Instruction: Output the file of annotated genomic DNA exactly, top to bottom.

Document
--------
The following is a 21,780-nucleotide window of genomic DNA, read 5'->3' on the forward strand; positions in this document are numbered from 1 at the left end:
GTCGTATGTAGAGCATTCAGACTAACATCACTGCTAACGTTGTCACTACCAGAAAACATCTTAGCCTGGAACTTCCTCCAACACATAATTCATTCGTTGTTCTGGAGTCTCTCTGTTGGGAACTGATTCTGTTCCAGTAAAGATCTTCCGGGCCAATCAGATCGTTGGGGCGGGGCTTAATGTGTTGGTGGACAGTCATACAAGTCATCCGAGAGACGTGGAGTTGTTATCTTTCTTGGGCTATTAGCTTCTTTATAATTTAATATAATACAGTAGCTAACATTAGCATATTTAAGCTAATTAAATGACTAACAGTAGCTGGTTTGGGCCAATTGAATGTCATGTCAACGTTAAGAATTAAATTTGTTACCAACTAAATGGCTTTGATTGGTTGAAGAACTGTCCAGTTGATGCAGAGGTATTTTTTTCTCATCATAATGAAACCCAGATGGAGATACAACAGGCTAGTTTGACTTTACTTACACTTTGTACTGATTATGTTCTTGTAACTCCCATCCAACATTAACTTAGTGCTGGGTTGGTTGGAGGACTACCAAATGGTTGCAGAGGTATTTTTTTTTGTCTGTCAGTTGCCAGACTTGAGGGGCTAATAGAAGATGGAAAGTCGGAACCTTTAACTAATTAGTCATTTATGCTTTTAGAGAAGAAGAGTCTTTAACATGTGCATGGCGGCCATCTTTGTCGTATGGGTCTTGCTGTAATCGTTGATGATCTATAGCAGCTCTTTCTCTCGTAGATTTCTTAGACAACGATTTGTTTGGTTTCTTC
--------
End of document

The following is a 21,780-nucleotide window of genomic DNA, read 5'->3' on the forward strand; positions in this document are numbered from 1 at the left end:
GTCGTATGTAGAGCATTCAGACTAACATCACTGCTAACGTTGTCACTACCAGAAAACATCTTAGCCTGGAACTTCCTCCAACACATAATTCATTCGTTGTTCTGGAGTCTCTCTGTTGGGAACTGATTCTGTTCCAGTAAAGATCTTCCGGGCCAATCAGATCGTTGGGGCGGGGCTTAATGTGTTGGTGGACAGTCATACAAGTCATCCGAGAGACGTGGAGTTGTTATCTTTCTTGGGCTATTAGCTTCTTTATAATTTAATATAATACAGTAGCTAACATTAGCATATTTAAGCTAATTAAATGACTAACAGTAGCTGGTTTGGGCCAATTGAATGTCATGTCAACGTTAAGAATTAAATTTGTTACCAACTAAATGGCTTTGATTGGTTGAAGAACTGTCCAGTTGATGCAGAGGTATTTTTTTCTCATCATAATGAAACCCAGATGGAGATACAACAGGCTAGTTTGACTTTACTTACACTTTGTACTGATTATGTTCTTGTAACTCCCATCCAACATTAACTTAGTGCTGGGTTGGTTGGAGGACTACCAAATGGTTGCAGAGGTATTTTTTTTTGTCTGTCAGTTGCCAGACTTGAGGGGCTAATAGAAGATGGAAAGTCGGAACCTTTAACTAATTAGTCATTTATGCTTTTAGAGAAGAAGAGTCTTTAACATGTGCATGGCGGCCATCTTTGTCGTATGGGTCTTGCTGTAATCGTTGATGATCTATAGCAGCTCTTTCTCTCGTAGATTTCTTAGACAACGATTTGTTTGGTTTCTTC